One of my first beats as a reporter for an alternative newspaper in Boston was to cover the various issues of concern to the Vietnam veterans community in the late 1970s and early 1980s. This was when the federal government—and the traditional vets groups, damn them—were stonewalling the Vietnam guys and calling them losers and claiming that PTSD was a coward's dodge to get on the federal dole. (I heard all of these arguments. It is largely lost to history that the people who took the Vietnam veterans and their issues seriously were elements of what had been the antiwar movement—the people who ran the GI coffeehouses, the alternative press.)
One of the most frustrating problems was the staggering panoply of physical ailments that arose from proximity to Agent Orange, a Dioxin-laden defoliant that some geniuses decided to ladle onto the landscape of southeast Asia to deprive the enemy of cover. People who got this poison sprayed on them got sick. People who handled it got sick. The government dealt with this crisis the way it dealt with all these crises at the time. It pretended it didn't exist. (Around this time, President Ronald Reagan closed all the VA's psychiatric outreach clinics. Noble cause!) One of my best friends in sportswriting served there in the Air Force, and his job was to load the Agent Orange onto airplanes. He died of liver cancer in 1991.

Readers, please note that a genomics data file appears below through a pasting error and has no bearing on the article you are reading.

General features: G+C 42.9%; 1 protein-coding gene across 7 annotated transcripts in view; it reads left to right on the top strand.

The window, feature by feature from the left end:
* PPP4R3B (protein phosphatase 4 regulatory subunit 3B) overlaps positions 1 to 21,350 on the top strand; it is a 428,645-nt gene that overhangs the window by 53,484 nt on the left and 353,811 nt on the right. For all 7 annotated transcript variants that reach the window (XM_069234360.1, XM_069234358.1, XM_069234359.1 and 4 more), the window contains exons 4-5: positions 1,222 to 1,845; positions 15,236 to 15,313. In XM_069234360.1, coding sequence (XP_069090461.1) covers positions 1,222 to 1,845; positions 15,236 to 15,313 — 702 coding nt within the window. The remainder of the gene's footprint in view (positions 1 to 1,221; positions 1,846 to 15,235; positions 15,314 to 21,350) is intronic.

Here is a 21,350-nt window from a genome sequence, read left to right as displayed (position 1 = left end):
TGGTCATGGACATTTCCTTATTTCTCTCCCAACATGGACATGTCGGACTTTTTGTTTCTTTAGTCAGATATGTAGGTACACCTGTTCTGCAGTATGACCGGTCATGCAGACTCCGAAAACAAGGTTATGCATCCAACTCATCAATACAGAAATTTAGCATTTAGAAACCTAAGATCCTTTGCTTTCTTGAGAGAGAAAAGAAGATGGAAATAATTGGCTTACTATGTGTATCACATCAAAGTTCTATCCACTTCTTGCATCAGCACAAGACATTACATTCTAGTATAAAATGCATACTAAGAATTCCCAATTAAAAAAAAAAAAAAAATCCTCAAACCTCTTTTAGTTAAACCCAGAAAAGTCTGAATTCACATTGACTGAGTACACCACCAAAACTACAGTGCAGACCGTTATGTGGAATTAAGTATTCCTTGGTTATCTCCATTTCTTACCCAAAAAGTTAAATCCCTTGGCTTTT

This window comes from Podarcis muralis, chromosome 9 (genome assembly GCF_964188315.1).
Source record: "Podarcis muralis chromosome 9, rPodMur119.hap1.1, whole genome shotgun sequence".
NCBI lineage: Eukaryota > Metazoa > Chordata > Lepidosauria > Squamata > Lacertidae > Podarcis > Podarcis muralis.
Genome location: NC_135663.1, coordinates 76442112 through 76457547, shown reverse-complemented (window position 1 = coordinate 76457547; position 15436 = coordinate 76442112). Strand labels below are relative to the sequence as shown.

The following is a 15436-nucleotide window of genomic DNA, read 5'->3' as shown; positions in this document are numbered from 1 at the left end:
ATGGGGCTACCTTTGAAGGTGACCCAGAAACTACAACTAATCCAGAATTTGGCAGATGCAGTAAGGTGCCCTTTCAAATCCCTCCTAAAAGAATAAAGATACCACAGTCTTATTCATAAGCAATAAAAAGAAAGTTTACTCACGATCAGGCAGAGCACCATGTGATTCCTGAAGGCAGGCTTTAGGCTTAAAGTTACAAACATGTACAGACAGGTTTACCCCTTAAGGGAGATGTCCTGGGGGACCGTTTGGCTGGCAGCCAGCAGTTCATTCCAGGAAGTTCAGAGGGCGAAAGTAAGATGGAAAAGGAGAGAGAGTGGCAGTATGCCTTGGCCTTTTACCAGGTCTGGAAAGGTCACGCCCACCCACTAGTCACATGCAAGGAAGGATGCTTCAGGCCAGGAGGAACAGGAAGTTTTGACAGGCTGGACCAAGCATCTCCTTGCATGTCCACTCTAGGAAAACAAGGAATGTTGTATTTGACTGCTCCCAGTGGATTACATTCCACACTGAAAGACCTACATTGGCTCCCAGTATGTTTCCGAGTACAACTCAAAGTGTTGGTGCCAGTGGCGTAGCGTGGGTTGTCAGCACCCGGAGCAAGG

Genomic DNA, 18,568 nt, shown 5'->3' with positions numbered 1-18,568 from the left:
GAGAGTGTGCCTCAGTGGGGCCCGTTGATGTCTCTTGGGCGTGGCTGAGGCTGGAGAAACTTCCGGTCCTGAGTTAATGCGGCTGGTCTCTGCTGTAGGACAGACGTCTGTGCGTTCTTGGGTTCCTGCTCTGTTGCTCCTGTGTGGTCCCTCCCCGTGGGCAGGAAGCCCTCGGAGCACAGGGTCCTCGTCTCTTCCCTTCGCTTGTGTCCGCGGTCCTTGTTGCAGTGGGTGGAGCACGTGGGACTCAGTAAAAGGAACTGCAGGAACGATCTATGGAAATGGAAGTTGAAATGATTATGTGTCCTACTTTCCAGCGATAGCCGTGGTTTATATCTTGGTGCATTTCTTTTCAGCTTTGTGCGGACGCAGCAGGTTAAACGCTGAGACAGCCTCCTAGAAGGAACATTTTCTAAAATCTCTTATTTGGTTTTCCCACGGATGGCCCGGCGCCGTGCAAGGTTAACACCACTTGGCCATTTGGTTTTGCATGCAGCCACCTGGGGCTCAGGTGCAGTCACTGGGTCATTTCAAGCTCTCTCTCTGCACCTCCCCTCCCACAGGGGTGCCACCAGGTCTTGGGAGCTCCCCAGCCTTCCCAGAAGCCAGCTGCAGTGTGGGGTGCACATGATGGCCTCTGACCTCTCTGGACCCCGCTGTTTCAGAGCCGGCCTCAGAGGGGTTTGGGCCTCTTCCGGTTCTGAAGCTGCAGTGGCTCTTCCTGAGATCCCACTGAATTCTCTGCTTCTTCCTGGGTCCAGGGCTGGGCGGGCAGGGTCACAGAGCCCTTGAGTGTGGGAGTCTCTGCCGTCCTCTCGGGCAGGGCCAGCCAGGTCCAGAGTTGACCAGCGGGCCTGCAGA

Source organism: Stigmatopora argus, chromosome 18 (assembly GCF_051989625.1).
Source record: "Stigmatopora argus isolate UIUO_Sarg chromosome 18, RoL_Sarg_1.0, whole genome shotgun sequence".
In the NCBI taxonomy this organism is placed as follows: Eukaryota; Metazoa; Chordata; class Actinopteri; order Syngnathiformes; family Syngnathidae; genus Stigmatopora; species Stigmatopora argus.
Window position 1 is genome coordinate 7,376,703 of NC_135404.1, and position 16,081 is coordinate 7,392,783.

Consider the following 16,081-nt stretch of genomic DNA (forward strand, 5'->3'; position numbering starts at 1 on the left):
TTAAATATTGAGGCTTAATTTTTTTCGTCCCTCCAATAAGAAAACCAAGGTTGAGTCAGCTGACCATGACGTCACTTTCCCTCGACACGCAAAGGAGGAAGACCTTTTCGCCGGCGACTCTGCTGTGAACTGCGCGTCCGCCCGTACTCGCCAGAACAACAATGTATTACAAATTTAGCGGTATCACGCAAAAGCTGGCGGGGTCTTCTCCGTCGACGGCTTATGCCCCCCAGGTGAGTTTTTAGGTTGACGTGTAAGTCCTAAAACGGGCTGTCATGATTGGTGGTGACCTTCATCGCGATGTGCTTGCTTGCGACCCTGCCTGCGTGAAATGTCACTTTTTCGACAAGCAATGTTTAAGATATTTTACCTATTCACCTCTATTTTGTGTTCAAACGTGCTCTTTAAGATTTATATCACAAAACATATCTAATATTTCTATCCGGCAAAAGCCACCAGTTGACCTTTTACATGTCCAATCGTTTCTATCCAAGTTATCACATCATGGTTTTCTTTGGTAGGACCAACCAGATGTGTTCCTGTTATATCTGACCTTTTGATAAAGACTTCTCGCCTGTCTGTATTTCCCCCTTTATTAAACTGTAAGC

Consequently, any reference to Agent Orange sets the blog's Spidey-sense tingling. This week there were two of them. The first is a story about how our military efforts in Vietnam are still devastating the Vietnamese. The other is a story about how our government is still stumbling around in the dark.
Dioxin, the primary poison in Agent Orange, lingers in the food chain and in the water supply practically forever. Its effects continue long after initial exposure to it, as the people of Vietnam continue to learn to their horror.